curl --data '{"login": "testUser", "pw_hash": "PASSWORD_AND_SEED_SHA1"}' https://corecluster_api:8000/user/token/get_list/

With the second call we get token list. If none is available we need to create one:


curl --data '{
    "login": "testUser",
    "pw_hash": "HASHED_PASSWORD_AND_SEED",
    "name": "testToken"
}' https://corecluster_api:8000/user/token/create/

As additional data we can pass token name and function_filter to limit access to api.

Now, with our token we could get informations about disk images, hardware templates and ip addresses:


curl --data '{
    "token": TOKEN
}' https://corecluster_api:8000/api/template/get_list/
curl --data '{
    "token": TOKEN
}' https://corecluster_api:8000/api/image/get_list/
curl --data '{
    "token": TOKEN
}' https://corecluster_api:8000/api/network/get_list/

With this informations we can create virtual machine:


curl --data '{
    "token": TOKEN,
    "base_image_id": IMAGE_ID,
    "template_id": TEMPLATE_ID,
    "name": "New virtual machine,
    "description": "Virtual machine description"
}' https://corecluster_api:8000/api/vm/create/

With this call CoreCluster will prepare tasks to deploy your virtual machine on cluster’s node.

Operations on virtual machines and images

All operations are done asynchronous. This means, that i.e. calling function /api/vm/poweroff/ on virtual machine it is added into task queue. Such action will be done after all other actions are done on this VM. For this request you will get immediate response. This causes, that some functions may fail some time after calling them. Let’s see example:


curl --data '{
    "token": TOKEN,
    "base_image_id": IMAGE_ID,
    "template_id": TEMPLATE_ID,
    "name": "New virtual machine,
    "description": "Virtual machine description",
    "lease_id_list": [LEASE_ID_1, LEASE_ID_2]
}' https://corecluster_api:8000/api/vm/create/

Above task manages Core to create new virtual machine. This function is splitted into some tasks:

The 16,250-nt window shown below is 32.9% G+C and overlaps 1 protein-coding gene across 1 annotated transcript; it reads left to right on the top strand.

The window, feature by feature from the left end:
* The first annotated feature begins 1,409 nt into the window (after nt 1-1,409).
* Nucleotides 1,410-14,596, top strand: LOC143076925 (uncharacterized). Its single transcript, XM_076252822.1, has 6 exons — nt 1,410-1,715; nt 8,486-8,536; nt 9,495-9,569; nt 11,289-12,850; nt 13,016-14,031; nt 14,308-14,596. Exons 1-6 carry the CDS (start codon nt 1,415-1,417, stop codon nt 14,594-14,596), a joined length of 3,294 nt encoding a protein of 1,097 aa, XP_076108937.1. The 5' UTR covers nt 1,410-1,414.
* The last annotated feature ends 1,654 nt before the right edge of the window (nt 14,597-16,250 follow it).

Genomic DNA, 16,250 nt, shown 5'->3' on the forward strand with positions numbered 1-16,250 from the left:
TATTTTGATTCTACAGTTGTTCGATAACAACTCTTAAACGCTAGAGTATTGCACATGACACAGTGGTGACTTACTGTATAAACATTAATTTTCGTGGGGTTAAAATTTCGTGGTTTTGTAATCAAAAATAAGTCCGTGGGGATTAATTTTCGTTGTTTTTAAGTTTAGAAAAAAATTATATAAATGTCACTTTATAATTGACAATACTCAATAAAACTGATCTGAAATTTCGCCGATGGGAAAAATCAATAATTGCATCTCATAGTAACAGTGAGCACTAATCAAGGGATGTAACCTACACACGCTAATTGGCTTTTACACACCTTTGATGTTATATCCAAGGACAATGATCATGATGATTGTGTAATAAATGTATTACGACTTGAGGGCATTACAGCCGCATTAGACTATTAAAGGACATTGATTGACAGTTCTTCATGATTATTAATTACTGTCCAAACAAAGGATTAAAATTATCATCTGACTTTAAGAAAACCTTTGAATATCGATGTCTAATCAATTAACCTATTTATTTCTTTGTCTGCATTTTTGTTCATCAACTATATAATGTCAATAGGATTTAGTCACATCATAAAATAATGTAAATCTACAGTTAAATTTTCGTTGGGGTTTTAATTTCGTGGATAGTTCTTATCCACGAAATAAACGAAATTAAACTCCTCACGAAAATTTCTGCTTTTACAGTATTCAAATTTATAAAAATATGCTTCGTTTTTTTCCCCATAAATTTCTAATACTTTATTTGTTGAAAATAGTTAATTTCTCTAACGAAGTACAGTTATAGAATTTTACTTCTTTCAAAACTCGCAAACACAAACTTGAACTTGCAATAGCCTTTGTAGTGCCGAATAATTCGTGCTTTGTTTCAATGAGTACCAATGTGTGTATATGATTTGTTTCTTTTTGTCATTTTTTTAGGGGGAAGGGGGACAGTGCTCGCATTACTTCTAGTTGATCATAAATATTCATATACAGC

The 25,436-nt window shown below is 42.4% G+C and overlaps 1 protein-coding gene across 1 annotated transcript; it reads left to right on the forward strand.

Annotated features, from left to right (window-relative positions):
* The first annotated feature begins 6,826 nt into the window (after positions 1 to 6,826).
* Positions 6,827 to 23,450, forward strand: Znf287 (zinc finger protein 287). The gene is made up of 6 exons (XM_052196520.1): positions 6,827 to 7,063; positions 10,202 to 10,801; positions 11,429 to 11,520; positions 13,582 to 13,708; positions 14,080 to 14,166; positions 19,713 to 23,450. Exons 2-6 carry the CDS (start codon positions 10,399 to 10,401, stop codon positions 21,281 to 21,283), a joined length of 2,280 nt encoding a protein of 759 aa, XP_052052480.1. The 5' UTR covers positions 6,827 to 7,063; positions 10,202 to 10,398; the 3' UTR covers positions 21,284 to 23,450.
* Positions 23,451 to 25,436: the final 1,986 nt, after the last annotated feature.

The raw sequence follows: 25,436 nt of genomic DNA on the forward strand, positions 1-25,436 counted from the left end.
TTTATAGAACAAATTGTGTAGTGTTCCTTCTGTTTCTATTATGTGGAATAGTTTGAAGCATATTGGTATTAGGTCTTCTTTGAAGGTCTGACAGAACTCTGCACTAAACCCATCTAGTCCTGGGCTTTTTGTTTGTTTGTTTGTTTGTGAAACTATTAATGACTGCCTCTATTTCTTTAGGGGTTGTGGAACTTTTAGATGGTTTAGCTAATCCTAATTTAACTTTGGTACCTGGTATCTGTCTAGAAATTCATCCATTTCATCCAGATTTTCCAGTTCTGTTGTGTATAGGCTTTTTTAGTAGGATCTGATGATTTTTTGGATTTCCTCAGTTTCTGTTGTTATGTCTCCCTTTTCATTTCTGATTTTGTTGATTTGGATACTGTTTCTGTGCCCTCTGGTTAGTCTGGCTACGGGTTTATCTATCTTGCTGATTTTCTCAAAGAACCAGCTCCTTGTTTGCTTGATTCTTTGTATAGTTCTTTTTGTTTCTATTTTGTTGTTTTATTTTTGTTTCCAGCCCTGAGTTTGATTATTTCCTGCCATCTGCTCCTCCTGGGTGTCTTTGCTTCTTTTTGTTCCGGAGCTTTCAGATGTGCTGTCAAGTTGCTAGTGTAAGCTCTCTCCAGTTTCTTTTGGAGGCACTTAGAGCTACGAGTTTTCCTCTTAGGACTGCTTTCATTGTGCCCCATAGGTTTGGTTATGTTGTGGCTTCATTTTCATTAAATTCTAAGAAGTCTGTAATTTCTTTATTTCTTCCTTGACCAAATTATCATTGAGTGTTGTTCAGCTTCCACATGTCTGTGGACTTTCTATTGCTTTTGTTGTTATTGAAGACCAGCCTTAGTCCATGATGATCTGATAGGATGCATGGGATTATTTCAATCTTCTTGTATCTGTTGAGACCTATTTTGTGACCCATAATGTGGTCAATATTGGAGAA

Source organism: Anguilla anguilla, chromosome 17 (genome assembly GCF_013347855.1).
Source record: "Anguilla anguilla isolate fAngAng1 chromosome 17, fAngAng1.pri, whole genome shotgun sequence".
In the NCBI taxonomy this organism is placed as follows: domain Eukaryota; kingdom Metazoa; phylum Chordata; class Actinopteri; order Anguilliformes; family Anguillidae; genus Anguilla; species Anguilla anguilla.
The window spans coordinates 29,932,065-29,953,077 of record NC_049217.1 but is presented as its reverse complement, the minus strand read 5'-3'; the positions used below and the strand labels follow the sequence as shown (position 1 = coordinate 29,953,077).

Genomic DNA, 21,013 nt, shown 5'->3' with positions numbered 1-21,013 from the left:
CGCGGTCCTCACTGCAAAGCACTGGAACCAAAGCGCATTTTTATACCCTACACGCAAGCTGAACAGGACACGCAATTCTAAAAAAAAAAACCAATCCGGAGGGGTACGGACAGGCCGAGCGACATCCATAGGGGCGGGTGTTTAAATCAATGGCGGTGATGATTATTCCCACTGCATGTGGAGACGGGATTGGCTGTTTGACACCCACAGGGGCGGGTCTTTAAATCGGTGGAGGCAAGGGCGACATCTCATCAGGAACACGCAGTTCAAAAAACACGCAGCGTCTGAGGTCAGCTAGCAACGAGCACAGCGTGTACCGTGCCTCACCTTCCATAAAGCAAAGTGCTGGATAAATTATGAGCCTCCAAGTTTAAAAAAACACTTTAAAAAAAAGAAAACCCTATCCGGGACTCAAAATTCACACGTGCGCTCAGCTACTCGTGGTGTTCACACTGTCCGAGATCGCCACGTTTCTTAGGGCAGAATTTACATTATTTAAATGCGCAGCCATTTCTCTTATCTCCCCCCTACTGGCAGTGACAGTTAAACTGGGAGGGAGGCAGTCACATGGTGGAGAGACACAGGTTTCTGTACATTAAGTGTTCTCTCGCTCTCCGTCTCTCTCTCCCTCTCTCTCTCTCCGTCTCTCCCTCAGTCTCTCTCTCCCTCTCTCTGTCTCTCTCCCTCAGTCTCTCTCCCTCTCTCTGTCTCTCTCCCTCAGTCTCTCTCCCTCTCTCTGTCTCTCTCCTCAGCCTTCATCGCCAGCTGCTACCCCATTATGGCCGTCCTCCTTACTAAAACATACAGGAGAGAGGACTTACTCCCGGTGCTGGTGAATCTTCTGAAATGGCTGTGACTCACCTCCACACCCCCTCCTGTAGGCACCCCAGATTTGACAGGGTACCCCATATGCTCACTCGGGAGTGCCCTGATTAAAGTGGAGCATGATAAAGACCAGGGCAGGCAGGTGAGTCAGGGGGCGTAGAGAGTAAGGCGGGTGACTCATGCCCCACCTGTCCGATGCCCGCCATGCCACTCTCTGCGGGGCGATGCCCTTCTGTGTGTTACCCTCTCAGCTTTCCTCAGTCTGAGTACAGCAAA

1. Copy base image to selected node
  2. Define new libvirt firewall (if network is isolated)
  3. Define new libvirt network (one for each lease)
  4. Define new libvirt domain on node

In versions before 16.06 if any of above tasks fails, this blocks next tasks associated with this VM and node (in case of storage problems). Since 16.06 this behavior is changed and all failed tasks are skipped in queues. Also above chain of tasks takes some time to finish, depending on image copy time (task node:load_image). Usually, if you are creating new virtual machine, you probably want to start it immediately after creating. So in this case, you should call the /api/vm/start_vm/ function with VM's id (which you should get from /api/vm/create):


curl --data '{
    "token": TOKEN,
    "vm_id": VM_ID
}' https://corecluster_api:8000/api/vm/start/

This call creates new task at the end of queue associated with this VM. To obtain status of your virtual machine and get task list, you should call /api/vm/get_by_id/ with vm_id in parameter:


curl --data '{
    "token": TOKEN,
    "vm_id": VM_ID
}' https://corecluster_api:8000/api/vm/get_by_id/

This should return dictionary with many fields. Now, most important fields could be:

If you want to cancel all pending tasks in state Not assigned, call /api/vm/cancel_tasks with vm_id in parameter.

Managing images and other resources

Whole structure of CoreCluster is designed to work asynchronously. Images, networks and other additional resources (also those developed as external plugins) should be handled in similar way.

< Go back     Author: Maciej Nabozny Published: Jan. 13, 2017, 9:56 a.m.